|Google Life Sciences|
|Founded||December 7, 2015|
|Andrew Conrad (CEO)|
|Owner||Google Inc. (until 2015) |
Alphabet Inc. (2015–present)
Verily (formerly Google Life Sciences) is Alphabet Inc.'s research organization devoted to the study of life sciences. The organization was formerly a division of Google X, until 10 August 2015 when Sergey Brin announced that the organization would become an independent subsidiary of Alphabet Inc. This restructuring process was completed on October 2, 2015. On December 7, 2015, Google Life Sciences was renamed Verily.
As of July 2014, members of the research team include Andrew Conrad, founder of LabCorp's National Genetics Institute; Vik Bajaj, an expert in nuclear magnetic resonance; Marija Pavlovic, who studies the effect of radiation on DNA; Alberto Vitari, a cancer biologist; Brian Otis, who worked on Google Venture's glucose-sensing contact lens; and Mark DePristo, who worked on the Genome Analysis Toolkit (GATK) at the Broad Institute. Dr. Thomas R. Insel announced on Sept. 15, 2015, that he was resigning as the director of the National Institute of Mental Health (NIMH) to join this division.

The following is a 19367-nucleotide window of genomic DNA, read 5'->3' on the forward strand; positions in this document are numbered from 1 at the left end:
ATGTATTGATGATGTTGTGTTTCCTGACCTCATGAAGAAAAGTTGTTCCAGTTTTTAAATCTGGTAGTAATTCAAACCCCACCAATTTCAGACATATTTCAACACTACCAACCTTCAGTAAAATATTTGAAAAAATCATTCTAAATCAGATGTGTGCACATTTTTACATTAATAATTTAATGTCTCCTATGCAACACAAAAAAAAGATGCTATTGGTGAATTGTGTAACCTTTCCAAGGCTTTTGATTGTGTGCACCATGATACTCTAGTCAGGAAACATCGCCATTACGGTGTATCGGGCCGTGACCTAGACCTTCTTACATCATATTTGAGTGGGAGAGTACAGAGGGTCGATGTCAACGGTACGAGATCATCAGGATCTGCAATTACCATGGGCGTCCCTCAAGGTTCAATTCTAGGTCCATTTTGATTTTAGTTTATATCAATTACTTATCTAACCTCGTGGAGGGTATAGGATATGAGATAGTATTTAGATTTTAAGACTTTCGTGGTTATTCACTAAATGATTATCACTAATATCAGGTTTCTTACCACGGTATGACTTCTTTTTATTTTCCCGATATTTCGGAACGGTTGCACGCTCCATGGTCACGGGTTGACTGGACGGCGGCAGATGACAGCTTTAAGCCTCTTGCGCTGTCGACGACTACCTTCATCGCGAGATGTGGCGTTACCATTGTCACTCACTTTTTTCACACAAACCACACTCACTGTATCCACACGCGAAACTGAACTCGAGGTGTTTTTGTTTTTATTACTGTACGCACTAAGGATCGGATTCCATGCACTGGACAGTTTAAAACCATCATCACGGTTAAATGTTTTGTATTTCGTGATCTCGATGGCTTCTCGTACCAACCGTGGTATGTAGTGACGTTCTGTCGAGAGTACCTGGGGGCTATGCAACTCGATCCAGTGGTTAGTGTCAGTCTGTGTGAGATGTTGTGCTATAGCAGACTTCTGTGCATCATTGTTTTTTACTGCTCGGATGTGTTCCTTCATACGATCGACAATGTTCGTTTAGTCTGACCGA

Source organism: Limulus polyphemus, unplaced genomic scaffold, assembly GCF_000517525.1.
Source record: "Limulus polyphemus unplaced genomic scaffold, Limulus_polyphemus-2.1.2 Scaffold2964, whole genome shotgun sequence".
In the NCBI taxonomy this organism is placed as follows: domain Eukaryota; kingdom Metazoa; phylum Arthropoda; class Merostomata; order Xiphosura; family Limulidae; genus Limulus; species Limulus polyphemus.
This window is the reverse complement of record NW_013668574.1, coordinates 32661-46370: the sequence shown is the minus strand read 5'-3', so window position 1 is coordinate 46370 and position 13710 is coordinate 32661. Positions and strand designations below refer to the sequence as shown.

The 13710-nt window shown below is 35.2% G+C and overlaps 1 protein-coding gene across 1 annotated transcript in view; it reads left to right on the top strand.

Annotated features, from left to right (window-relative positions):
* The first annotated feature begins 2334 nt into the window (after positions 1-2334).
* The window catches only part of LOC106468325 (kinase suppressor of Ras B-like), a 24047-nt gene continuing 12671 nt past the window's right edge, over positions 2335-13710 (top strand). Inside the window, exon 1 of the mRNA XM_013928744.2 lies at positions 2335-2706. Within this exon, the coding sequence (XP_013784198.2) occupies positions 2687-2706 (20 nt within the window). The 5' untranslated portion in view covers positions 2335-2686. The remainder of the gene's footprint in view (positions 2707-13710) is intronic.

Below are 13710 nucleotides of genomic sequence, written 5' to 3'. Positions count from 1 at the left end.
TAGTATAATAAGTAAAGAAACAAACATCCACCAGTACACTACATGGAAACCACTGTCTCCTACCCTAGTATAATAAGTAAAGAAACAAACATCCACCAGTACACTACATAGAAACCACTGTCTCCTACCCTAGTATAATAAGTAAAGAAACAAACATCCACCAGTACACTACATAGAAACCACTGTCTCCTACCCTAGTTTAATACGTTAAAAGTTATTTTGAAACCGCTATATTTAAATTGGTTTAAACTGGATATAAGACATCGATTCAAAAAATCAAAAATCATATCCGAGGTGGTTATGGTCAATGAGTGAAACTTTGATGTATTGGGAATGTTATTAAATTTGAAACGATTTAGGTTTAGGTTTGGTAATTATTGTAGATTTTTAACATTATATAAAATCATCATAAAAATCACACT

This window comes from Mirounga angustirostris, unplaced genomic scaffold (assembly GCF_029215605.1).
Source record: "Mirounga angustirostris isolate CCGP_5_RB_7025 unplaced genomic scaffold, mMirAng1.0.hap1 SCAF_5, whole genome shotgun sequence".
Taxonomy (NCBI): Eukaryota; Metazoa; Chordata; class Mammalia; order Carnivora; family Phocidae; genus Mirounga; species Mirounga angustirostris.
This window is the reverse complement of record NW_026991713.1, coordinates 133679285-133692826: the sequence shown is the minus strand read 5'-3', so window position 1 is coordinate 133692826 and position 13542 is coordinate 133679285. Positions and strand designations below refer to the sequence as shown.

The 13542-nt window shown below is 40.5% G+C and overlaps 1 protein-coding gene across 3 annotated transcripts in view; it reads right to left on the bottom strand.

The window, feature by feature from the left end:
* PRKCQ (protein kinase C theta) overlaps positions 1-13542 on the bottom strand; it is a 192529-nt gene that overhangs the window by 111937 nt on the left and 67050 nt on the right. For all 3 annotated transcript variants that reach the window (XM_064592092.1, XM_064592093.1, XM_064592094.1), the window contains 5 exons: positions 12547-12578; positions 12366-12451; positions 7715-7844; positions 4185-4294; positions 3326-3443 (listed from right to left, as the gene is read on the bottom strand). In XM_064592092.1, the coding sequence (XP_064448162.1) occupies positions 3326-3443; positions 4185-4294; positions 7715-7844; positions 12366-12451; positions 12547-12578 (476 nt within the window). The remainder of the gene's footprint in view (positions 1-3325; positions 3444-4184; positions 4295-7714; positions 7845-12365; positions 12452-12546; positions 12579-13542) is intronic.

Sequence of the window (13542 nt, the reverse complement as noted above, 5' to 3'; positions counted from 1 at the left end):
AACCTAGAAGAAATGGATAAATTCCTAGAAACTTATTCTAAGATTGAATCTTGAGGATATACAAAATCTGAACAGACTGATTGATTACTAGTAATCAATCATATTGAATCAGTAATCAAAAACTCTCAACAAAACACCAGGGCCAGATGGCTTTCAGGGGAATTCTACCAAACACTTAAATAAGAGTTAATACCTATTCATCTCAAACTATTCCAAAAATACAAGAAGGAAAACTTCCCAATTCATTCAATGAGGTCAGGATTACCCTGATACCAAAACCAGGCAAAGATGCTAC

Acquisitions and funding
Verily Life Sciences in January 2019 raised $1 billion in funding. Andy Conrad remained CEO.
- Develop comprehensive solutions that combine devices, software, medicine, and professional care to enable simple and intelligent disease management for people with diabetes, in partnership with Sanofi. 
- A spoon for people with tremors.
- The Baseline Study, a project to collect genetic, molecular, and wearable device information from enough people to create a picture of what a healthy human should be.
- A health-tracking wristband.
- A disease-detecting nanoparticle platform working with the wristband, a project called Tricorder.
- Advancements in surgical robotics, in partnership with Johnson & Johnson.
- Development and commercialization of bioelectronic medicines, in partnership with GlaxoSmithKline
- Development of miniaturized continuous glucose monitors (CGM) in partnership with Dexcom
- Contact lenses that allow people with diabetes to continually check their glucose levels using a non-intrusive method. On November 16, 2018, Verily announced it discontinued this project.
- Smart shoes for health tracking and fall detection
- "Archived copy". Archived from the original on September 18, 2015. Retrieved September 15, 2015.CS1 maint: Archived copy as title (link)
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